5. Education and medical treatments are free in Libya. Before Gaddafi, only 25% of Libyans were literates. Today, the figure stands at 83%.
6. Libyans taking up farming as a career, they received farm land, a farming house, equipment, seeds and livestock to kick- start their farms – all for free.
7. If Libyans cannot find the education or medical facilities they needed in Libya, the government funded them to go abroad for it.
8. In Gaddafi's Libya, if a Libyan buys a car, the government subsidized 50% of the price.
9. The price of petrol in Libya is $0. 14 per liter.
10. Libya has no external debt and its reserves amount to $150 billion – now frozen globally.
11. If a Libyan is unable to get employment after graduation, the state would pay the average salary of the profession as if he or she is employed until employment is found.
12. A portion of Libyan oil sale is credited directly to the bank accounts of all Libyan citizens.
13. A mother who gave birth to a child under Gaddafi received US $5,000 as child benefit upfront.
14. 40 loaves of bread in Libya costs $ 0.15
15. 25% of Libyans have a university degree
16. Gaddafi carried out the world’s largest irrigation project, known as the Great Man- Made River Project, to make water readily available throughout the desert country.
If this is called "Dictatorship", I wonder what type of Leadership Democrats have!!
Share if it interests you.``
The International Monetary Fund has warned that the current economic crisis in Nigeria may spill over to the rest of West Africa with negative consequences.
It also raised the alarm that Nigeria was spending too much of her revenue to service debts, noting that this was not sustainable.
The Assistant Director and Head of Fiscal Policy and Surveillance Division, Fiscal Affairs Department, IMF, Catherine Pattillo; and the Director, Fiscal Affairs Department, IMF, Vitor Gaspar, said this on Wednesday at a press conference on the IMF Fiscal Monitoring Report as part of the World Bank/IMF Annual Meetings in Washington DC, United States.
They insisted that the fact that about 45 per cent of the Federal Government’s revenue was being paid as interest on the nation’s debt was a worrying development.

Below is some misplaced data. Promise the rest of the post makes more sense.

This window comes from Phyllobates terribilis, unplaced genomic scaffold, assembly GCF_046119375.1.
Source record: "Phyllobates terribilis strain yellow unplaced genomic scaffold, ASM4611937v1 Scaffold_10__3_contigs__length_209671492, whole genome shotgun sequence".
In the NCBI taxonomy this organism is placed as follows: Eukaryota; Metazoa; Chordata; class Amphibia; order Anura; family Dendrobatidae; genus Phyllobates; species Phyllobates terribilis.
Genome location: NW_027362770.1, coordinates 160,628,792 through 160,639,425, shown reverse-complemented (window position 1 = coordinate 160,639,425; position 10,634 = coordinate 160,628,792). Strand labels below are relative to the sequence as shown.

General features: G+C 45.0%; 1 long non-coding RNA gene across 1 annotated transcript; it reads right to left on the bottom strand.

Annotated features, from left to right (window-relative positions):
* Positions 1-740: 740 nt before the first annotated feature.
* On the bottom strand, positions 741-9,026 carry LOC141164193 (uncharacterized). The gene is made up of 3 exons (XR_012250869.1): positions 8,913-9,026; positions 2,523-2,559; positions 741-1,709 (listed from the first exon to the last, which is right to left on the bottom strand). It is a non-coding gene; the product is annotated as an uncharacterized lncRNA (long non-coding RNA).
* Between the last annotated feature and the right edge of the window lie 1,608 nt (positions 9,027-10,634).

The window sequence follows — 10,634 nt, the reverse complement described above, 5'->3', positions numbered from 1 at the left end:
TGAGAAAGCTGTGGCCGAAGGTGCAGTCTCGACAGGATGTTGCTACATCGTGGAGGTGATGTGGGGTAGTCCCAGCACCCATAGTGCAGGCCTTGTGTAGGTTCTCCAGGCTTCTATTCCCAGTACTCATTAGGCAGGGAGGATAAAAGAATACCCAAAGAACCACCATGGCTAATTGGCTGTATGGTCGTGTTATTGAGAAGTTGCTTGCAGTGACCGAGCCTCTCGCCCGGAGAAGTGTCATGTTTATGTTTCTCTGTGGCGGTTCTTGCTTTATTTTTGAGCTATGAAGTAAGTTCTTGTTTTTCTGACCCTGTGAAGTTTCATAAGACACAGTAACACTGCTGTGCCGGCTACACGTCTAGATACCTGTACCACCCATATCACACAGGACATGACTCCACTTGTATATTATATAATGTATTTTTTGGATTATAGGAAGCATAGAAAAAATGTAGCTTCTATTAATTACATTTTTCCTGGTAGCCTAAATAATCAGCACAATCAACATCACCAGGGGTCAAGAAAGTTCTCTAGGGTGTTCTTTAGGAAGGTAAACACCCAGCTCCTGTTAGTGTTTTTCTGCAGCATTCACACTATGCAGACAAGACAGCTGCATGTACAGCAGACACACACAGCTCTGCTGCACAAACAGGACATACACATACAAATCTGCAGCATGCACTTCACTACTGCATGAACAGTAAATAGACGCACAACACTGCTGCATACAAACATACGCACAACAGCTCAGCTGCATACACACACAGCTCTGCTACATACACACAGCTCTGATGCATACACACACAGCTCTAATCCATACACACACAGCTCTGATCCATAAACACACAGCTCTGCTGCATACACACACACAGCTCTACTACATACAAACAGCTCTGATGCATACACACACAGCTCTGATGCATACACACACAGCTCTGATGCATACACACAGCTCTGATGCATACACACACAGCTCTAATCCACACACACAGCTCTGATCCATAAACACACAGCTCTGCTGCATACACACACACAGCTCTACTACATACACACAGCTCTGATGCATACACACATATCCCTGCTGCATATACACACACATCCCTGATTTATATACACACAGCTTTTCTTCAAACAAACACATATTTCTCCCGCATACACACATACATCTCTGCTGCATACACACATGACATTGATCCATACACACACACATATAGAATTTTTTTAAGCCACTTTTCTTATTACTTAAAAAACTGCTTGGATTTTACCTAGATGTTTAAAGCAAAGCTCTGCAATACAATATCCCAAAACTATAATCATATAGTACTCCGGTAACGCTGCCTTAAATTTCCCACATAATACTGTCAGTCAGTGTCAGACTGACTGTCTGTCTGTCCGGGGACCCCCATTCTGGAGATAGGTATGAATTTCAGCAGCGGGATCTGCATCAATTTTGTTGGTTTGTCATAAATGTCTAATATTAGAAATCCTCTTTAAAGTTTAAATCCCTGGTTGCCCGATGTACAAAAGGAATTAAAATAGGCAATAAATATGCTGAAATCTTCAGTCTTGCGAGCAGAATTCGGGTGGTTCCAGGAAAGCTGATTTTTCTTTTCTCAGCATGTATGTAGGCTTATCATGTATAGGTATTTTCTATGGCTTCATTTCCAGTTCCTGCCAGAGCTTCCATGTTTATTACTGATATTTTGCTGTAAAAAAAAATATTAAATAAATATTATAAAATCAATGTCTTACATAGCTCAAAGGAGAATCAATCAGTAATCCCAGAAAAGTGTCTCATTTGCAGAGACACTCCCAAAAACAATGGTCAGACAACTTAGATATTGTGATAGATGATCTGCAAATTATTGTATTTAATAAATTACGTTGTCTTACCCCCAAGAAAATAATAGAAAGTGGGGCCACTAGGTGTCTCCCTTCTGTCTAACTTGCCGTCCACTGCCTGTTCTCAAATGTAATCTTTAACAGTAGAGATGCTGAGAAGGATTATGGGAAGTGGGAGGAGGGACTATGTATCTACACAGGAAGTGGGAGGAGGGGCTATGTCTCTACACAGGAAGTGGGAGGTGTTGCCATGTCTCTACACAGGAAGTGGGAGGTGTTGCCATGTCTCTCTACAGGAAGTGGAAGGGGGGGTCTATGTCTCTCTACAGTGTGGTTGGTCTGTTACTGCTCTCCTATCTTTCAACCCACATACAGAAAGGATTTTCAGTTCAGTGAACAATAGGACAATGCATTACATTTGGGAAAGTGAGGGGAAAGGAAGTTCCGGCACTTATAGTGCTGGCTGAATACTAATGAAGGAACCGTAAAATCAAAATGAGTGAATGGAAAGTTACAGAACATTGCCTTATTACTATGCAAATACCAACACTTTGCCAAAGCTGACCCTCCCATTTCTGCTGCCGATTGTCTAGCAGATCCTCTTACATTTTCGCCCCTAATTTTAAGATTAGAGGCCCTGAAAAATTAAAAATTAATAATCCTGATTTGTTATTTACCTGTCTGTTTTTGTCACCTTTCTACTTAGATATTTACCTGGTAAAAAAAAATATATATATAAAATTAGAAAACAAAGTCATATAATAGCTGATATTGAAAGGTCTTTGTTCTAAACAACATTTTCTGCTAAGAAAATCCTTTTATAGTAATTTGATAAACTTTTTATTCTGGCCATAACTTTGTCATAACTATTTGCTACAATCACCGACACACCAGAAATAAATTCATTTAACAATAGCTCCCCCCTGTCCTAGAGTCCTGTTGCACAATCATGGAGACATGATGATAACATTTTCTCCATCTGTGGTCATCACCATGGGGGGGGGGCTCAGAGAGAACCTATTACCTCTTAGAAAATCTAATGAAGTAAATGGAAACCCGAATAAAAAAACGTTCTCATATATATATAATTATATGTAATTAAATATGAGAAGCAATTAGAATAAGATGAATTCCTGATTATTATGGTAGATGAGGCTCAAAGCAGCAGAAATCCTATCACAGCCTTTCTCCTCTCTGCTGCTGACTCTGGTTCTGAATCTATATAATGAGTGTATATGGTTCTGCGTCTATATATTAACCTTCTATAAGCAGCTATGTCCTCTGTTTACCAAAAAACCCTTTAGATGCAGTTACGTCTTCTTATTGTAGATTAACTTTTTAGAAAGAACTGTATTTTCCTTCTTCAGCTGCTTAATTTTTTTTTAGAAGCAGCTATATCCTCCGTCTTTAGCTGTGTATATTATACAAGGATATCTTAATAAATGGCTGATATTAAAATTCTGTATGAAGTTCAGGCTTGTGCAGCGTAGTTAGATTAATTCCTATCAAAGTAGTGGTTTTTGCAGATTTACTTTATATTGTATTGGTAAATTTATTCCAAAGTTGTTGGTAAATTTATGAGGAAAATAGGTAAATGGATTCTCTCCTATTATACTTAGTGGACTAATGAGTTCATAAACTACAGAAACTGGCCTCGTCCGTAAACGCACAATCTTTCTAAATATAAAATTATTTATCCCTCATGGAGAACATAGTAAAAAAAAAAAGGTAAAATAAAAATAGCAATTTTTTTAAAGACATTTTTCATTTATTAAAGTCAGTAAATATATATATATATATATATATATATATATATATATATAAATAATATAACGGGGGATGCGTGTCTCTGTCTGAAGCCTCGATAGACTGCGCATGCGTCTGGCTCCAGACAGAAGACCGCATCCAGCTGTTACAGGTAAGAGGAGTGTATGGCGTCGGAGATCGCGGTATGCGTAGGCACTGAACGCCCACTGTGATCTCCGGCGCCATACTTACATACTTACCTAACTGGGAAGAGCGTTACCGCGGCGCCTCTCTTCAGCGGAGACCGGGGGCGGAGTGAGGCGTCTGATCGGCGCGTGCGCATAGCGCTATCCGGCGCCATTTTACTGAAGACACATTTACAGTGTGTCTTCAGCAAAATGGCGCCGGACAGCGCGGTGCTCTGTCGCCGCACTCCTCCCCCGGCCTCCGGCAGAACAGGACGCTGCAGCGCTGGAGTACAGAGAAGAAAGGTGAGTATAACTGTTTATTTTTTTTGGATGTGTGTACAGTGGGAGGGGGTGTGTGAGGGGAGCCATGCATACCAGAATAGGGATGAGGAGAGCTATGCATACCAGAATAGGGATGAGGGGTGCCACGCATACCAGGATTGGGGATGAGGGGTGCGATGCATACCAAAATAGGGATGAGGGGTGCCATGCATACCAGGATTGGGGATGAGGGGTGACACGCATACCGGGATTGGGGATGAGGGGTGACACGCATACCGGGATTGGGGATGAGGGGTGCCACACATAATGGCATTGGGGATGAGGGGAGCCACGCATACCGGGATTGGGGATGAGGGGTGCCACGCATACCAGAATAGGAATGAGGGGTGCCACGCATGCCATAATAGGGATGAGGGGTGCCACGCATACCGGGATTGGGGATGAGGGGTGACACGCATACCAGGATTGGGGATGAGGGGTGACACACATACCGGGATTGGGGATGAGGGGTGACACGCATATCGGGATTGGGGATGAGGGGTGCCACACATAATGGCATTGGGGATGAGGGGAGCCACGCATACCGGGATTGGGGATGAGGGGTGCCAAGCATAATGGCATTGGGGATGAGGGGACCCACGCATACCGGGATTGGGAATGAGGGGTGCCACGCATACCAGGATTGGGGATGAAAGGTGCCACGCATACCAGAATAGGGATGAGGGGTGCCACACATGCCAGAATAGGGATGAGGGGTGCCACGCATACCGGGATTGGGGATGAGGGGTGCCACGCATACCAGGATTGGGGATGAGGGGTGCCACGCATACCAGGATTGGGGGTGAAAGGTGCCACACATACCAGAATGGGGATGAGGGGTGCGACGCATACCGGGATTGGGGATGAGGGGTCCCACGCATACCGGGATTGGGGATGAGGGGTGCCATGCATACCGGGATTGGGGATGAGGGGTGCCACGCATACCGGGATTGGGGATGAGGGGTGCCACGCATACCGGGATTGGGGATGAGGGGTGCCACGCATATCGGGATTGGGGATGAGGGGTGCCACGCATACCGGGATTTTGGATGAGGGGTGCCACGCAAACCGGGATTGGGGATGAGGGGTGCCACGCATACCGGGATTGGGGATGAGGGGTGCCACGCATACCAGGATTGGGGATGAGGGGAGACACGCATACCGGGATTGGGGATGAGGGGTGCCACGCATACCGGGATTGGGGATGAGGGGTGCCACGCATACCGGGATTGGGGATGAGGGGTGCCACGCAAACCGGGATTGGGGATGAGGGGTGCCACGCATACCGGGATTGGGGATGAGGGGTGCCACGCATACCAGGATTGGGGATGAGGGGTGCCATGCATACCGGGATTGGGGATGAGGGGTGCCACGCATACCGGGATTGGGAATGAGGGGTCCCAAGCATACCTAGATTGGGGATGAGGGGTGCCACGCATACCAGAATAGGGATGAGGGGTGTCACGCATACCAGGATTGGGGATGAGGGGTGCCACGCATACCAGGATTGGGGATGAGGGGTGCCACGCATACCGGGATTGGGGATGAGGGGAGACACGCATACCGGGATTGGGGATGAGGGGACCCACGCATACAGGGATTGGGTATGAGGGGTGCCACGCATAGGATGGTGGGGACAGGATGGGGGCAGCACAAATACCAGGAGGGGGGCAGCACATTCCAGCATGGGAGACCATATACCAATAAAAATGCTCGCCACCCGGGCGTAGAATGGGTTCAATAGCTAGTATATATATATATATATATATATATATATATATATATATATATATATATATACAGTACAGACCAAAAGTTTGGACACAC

Pattillo said, “The slump in oil production and slow growth have created challenges for Nigeria. But one statistic that is quite striking to me is that the debt profile is weakening and the interest account payment is more than 45 per cent of the Federal Government’s revenue. The priority is a big challenge.
“On the fiscal side, the important priority should be in safeguarding fiscal sustainability, which means, importantly to increase non-oil revenues and implement an independent price-setting mechanism that minimises fuel subsidy. So, these are two priorities, while also of course, improving public service delivery so that citizens can see the benefits of good governance and services financed by the government.
“So, these are the challenges. As you know, Nigeria is a very important economy in the African region and its success has positive spill over for the region, particularly in West Africa, and its challenges create difficulties for its neighbours.”
On his part, Gaspar said, “Message number one is that if you look at the global debt and deficit landscape in the world, you’ll see that the countries that have the highest public sector deficit are oil exporters; Nigeria is in debt and it is a country much hit by very low oil prices.
“That is a general message because it applies to oil exporters in general; the group of oil exporters have shared some characteristics.
“The most important point, in my view, is that for countries in sub-Saharan Africa to deliver on the SDGs, the key challenge is the building up of revenue mobilisation capacity through tax capacity building; that’s a key priority.”